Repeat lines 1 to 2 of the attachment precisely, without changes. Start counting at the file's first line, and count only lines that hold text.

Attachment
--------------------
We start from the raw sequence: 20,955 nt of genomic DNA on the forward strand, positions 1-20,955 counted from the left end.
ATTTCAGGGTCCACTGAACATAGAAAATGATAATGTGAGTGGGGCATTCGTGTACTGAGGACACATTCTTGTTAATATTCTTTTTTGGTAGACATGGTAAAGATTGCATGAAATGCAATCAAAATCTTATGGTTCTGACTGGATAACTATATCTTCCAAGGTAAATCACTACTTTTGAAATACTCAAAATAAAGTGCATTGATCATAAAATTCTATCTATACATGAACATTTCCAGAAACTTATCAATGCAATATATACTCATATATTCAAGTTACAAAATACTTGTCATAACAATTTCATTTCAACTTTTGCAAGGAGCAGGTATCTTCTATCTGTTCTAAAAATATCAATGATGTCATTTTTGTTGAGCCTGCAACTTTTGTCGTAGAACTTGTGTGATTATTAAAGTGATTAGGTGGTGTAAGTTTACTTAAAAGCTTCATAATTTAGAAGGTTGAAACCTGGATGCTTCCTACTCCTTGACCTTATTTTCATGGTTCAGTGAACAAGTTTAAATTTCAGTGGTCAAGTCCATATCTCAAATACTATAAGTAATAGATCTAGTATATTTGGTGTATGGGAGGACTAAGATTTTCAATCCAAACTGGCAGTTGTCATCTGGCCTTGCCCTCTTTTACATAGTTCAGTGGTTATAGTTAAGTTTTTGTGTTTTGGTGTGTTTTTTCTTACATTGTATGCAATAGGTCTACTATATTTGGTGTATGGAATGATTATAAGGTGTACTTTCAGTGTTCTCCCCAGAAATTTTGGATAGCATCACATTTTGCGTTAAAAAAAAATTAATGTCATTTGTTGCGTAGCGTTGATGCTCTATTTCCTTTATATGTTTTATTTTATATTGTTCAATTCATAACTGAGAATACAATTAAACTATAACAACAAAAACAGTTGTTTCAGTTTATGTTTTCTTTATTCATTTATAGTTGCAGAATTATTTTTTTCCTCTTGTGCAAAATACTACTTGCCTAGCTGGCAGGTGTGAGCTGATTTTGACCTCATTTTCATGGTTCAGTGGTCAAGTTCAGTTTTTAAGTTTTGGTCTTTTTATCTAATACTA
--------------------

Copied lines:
We start from the raw sequence: 20,955 nt of genomic DNA on the forward strand, positions 1-20,955 counted from the left end.
ATTTCAGGGTCCACTGAACATAGAAAATGATAATGTGAGTGGGGCATTCGTGTACTGAGGACACATTCTTGTTAATATTCTTTTTTGGTAGACATGGTAAAGATTGCATGAAATGCAATCAAAATCTTATGGTTCTGACTGGATAACTATATCTTCCAAGGTAAATCACTACTTTTGAAATACTCAAAATAAAGTGCATTGATCATAAAATTCTATCTATACATGAACATTTCCAGAAACTTATCAATGCAATATATACTCATATATTCAAGTTACAAAATACTTGTCATAACAATTTCATTTCAACTTTTGCAAGGAGCAGGTATCTTCTATCTGTTCTAAAAATATCAATGATGTCATTTTTGTTGAGCCTGCAACTTTTGTCGTAGAACTTGTGTGATTATTAAAGTGATTAGGTGGTGTAAGTTTACTTAAAAGCTTCATAATTTAGAAGGTTGAAACCTGGATGCTTCCTACTCCTTGACCTTATTTTCATGGTTCAGTGAACAAGTTTAAATTTCAGTGGTCAAGTCCATATCTCAAATACTATAAGTAATAGATCTAGTATATTTGGTGTATGGGAGGACTAAGATTTTCAATCCAAACTGGCAGTTGTCATCTGGCCTTGCCCTCTTTTACATAGTTCAGTGGTTATAGTTAAGTTTTTGTGTTTTGGTGTGTTTTTTCTTACATTGTATGCAATAGGTCTACTATATTTGGTGTATGGAATGATTATAAGGTGTACTTTCAGTGTTCTCCCCAGAAATTTTGGATAGCATCACATTTTGCGTTAAAAAAAAATTAATGTCATTTGTTGCGTAGCGTTGATGCTCTATTTCCTTTATATGTTTTATTTTATATTGTTCAATTCATAACTGAGAATACAATTAAACTATAACAACAAAAACAGTTGTTTCAGTTTATGTTTTCTTTATTCATTTATAGTTGCAGAATTATTTTTTTCCTCTTGTGCAAAATACTACTTGCCTAGCTGGCAGGTGTGAGCTGATTTTGACCTCATTTTCATGGTTCAGTGGTCAAGTTCAGTTTTTAAGTTTTGGTCTTTTTATCTAATACTA